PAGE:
Banks, in turn, tightened up their requirements. Some banks that did negative-pledge loans in the past now refuse to lend without a recognition agreement from the co-op board for at least some part of the loan. These recognition agreements ensure that the bank has a valid lien against the property if the borrower defaults, lowering its exposure.
“The banks want to make sure that [at least a part of their loan] is recorded,” Goldberg said. “A negative-pledge loan [in an all-cash situation] is essentially a personal loan. There’s really no security for that loan.”

Michele Kleier, president and chairman of residential brokerage Gumley Haft Kleier, said while she regularly saw unrecognized loans in the past, she has not seen them reappear today.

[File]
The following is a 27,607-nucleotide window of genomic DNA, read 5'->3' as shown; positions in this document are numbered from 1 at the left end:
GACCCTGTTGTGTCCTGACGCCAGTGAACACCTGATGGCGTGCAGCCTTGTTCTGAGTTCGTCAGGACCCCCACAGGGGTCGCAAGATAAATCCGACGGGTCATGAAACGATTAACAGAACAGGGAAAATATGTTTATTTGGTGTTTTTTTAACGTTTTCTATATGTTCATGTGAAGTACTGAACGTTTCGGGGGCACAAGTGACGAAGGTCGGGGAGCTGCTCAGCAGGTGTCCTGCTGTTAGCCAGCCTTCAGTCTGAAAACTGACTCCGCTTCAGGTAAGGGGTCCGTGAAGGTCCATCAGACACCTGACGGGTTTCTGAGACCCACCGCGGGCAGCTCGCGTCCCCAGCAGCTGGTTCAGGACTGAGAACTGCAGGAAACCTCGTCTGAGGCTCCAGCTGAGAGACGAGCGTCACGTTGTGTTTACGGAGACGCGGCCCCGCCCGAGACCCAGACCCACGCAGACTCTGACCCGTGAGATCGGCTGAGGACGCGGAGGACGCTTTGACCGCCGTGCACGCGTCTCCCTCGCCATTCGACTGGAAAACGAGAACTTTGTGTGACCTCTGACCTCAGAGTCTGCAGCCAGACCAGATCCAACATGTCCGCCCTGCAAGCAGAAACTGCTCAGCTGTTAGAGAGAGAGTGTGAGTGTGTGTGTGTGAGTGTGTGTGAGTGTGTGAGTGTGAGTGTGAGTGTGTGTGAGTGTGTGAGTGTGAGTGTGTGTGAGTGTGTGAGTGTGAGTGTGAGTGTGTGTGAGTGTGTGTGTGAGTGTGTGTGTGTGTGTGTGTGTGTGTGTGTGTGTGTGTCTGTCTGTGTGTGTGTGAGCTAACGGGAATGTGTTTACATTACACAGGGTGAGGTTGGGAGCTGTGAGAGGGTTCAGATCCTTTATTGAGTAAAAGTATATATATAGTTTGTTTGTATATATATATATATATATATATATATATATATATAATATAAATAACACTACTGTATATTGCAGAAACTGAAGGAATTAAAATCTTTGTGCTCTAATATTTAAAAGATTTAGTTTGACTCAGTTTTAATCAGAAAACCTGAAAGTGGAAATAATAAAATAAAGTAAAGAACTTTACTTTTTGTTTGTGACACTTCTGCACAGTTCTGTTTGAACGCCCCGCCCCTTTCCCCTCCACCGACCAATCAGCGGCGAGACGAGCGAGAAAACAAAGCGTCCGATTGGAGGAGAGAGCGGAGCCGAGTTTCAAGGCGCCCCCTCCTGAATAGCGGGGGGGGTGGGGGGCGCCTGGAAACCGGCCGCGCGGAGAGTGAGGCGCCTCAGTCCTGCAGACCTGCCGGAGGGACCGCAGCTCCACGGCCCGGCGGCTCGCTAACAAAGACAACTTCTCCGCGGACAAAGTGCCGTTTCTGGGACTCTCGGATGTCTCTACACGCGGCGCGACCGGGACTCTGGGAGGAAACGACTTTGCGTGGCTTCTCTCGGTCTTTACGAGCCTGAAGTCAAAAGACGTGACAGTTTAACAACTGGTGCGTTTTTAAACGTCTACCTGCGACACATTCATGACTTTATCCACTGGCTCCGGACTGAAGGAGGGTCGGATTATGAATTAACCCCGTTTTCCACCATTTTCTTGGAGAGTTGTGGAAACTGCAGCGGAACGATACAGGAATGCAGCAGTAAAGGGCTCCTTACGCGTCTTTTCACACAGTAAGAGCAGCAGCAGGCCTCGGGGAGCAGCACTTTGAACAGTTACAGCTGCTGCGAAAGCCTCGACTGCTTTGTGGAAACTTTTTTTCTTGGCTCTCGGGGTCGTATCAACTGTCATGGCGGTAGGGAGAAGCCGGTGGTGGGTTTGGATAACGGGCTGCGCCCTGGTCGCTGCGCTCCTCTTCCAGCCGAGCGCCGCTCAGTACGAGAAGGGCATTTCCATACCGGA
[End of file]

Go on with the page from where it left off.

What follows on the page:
“If my clients are getting them, they’re not telling me,” she said.

Neil Garfinkel, an attorney and legal counsel for the Real Estate Board of New York, also said he has not seen “an unrecognized loan in a long, long time.”

“Lenders are just being more careful about who they’re lending to,” he said.

Yet some mortgage brokers said low interest rates have piqued borrowers’ interest in these loans, though buyers and banks alike are still cautious about them.

Shnayder’s client, for example, inquired about a negative-pledge loan, but was still hesitant about the practice and wanted to make sure his mortgage would not come with a pre-payment penalty. That way if he changed his mind, he could pay back the entire balance at once without incurring additional fees, Shnayder said.

Richard Martin, vice president of Gibraltar Private Bank & Trust, said the bank recently began gearing up to begin reissuing negative-pledge loans for the first time in three years, though the program is currently on hold pending a legal opinion.

“The market’s improving, and we feel the demand [for unrecognized loans] is still there,” Martin said. “We feel more comfortable with them than we did when the market was at its low point.”